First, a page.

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I have seen the use of "no?" instead of "isn't it?" in the following text:

Finally she stepped back, wearing a smug smile. “Better, no?” I examined myself in the mirror. My hair shone.

(From Leigh Bardugo's Shadow and Bone)

Is it correct to use that formula? When can it be used instead of the auxiliary verb and the pronoun, as usual?

  • I'm having trouble gathering info from Google Books/NGrams because of the inability there to specify '?' or sentence endings and get results. I hear '..., no?' all the time but it always sounds like an affectation/foreignism/unnatural to me, but maybe that's just me. – Mitch Aug 8 at 15:36
  • In fact, in Spanish we use precisely that same structure: "better, isn't it?" would be "mejor, ¿no?". I was a little surprised to see it written that way in English because of that... – Quaerendo Aug 8 at 16:38
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The sentence final '..., no?' is a reasonable replacement for "right?" or the ESL bane of the complicated negative question tag "aren't you?", "isn't he", "isn't that so" AS in:

"You're going shopping now, aren't you?" ->

"You're going shopping now, no?"

But the meaning isn't identical. For "aren't you", there's some doubt about the future action. with "no?", it's more of a presumption with an arched eyebrow.

You can't use it with a negative statement. Question tags in English are the opposite polarity of the statement preceding, and 'no?' is the negative tag. Strangely, '..., yes?' can be used in English instead of 'no?' but is much less common.

The OED's entry on 'no, adv2 and int' gives:

2 Used interrogatively. c. colloquial. As a question-tag at the end of a sentence: ‘is that not so?’, ‘am I not correct?’, etc.

Sometimes in representations of the speech of those for whom English is not a first language, corresponding to French n'est-ce pas?, Spanish no?, etc.

1932 L. Golding Magnolia St. i. v. 94 ... A public school they call it, no?

1975 H. McCutcheon Instrument of Vengeance vii. 123 ...'You just love them and leave them, no?'

2000 M. Ondaatje Anil's Ghost 26 ... This is a hospital, no?

Similarly for "..., yes?":

[6. colloquial. As a question-tag at the end of a sentence, inviting agreement, approval, or confirmation: ‘isn't that so?’, ‘am I not correct?’, etc.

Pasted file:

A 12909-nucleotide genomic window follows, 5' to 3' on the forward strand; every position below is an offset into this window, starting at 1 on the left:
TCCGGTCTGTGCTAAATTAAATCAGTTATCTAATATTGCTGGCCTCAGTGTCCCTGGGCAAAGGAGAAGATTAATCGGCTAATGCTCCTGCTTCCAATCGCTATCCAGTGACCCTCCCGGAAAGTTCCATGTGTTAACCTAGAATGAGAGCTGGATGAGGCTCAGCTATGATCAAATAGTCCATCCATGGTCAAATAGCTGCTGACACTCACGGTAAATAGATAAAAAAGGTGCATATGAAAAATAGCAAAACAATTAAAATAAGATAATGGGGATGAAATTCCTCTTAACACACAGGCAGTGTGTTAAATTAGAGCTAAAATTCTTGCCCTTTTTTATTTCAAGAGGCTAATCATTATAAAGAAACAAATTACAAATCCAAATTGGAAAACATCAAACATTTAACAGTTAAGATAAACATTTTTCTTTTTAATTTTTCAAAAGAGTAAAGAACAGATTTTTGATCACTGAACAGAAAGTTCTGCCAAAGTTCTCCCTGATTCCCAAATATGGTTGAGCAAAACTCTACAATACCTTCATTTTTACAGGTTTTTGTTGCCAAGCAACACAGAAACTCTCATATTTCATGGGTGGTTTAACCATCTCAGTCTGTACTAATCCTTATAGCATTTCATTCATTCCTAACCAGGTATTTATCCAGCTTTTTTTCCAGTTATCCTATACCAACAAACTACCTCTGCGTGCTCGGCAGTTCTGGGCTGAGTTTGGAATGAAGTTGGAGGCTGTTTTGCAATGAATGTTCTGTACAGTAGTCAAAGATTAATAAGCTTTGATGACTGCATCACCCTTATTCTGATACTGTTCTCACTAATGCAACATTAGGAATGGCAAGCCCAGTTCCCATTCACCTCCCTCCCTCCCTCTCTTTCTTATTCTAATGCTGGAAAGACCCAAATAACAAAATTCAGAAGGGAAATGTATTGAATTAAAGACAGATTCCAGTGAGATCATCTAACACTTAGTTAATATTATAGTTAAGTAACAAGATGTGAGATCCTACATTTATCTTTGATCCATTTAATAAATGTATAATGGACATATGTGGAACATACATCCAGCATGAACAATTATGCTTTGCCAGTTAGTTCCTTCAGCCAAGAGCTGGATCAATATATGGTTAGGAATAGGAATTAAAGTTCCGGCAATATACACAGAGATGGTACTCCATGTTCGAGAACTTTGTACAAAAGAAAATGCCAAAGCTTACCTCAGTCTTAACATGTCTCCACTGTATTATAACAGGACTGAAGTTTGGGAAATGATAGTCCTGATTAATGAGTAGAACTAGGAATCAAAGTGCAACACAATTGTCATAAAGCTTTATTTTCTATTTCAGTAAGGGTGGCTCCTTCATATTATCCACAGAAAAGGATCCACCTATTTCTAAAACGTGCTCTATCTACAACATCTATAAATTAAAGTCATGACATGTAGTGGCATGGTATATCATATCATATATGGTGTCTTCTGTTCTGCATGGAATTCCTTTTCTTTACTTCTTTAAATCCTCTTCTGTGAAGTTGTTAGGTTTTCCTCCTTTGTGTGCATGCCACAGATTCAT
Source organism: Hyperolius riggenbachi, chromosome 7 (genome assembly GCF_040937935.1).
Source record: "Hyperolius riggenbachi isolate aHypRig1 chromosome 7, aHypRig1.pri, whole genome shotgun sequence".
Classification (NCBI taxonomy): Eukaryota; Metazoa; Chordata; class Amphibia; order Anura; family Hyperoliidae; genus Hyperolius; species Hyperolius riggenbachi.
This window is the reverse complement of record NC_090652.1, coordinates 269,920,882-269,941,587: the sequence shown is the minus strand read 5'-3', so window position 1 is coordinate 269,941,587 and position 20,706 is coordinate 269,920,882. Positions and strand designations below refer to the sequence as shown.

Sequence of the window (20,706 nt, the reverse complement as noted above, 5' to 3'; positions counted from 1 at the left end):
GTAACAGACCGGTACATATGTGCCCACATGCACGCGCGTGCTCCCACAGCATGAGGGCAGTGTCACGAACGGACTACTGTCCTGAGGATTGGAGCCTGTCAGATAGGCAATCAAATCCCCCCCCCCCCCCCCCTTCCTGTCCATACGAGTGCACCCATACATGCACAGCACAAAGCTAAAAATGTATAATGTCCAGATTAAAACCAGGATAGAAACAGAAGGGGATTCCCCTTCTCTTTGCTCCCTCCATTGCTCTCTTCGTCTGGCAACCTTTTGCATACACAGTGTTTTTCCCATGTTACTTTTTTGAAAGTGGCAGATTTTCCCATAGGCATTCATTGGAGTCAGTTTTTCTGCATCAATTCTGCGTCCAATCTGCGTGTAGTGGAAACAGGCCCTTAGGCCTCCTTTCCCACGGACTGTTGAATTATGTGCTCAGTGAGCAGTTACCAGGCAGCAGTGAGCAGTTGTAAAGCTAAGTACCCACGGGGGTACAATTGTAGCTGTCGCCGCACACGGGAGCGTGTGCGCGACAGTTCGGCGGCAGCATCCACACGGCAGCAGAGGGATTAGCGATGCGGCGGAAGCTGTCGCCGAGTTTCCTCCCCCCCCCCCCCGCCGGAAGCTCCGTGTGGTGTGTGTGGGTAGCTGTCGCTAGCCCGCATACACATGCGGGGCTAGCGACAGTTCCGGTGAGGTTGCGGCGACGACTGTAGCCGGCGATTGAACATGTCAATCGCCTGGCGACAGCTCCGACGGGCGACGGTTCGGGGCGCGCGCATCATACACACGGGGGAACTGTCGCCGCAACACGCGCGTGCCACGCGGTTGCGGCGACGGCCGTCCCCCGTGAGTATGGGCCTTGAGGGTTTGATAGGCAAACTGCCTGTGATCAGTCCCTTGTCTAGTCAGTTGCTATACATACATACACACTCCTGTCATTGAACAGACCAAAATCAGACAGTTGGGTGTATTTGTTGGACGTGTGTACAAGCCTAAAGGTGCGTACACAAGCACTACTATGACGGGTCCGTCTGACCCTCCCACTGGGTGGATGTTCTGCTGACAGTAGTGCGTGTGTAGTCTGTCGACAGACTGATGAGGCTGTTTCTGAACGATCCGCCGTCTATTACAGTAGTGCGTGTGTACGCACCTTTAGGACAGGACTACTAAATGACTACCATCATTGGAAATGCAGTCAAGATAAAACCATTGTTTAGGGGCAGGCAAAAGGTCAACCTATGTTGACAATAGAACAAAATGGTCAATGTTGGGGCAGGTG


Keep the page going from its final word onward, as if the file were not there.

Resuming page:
Often in representations of the speech of those for whom English is not a first language.

1924 ‘W. Fabian’ Sailors' Wives v. 74 ... Not so dim; yes? 1942 E. Ferber Saratoga Trunk (new ed.) vi. 105 I speak like a true vacher, yes?

1996 E. L. Harry Society of Mind xv. 366 As the heavy blast door closed on the group ahead, a woman with a French accent said, ‘This is built very much for security, yes?’

2015 A. Mulligan Liquidator 81 If you don't want people looking at your files, you encrypt them—yes?

Both entries for yes and no hint at their foreign sound, but from the examples it is not necessarily a foreignism.

  • You don't have do be an ESL learner to find the trailing no confusing, isn't it? In practice, people usually reply incorrectly, no? Because all forms of negatives, especially double negatives, aren't very not confusing to not no one. – Chris Aug 8 at 17:40
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I’ve been told (but have found no corroborating documentation) that this is an example of “linguistic assimilation”, where an expression from a language other than English is used as though it were a native construction. In this case, I was told that the original expression was from Spanish, “¿No es verdad?”, meaning “Isn’t it true?”. From my daily dealings with people fluent in Spanish, even though I don’t speak the language myself, I do recognize the short form, “..., ¿No?” being used.

I can’t say whether this is a common usage, or from the same source, in areas where Spanish has not been in a position to influence local idiom in English.

  • I think it's more likely to be a parallel structure, but really there's no way to tell. I use it quite a bit and have had very little exposure to Spanish – user339660 Aug 9 at 4:27
  • @Minty - that's why I cast my answer to indicate that it was essentially anecdotal in nature. There are other languages that have similar constructs, such as the use of ..., n'est-ce pas? in French, and I recall reading about languages where this structure is actually the "natural" structure for asking a question. – Jeff Zeitlin Aug 9 at 11:12

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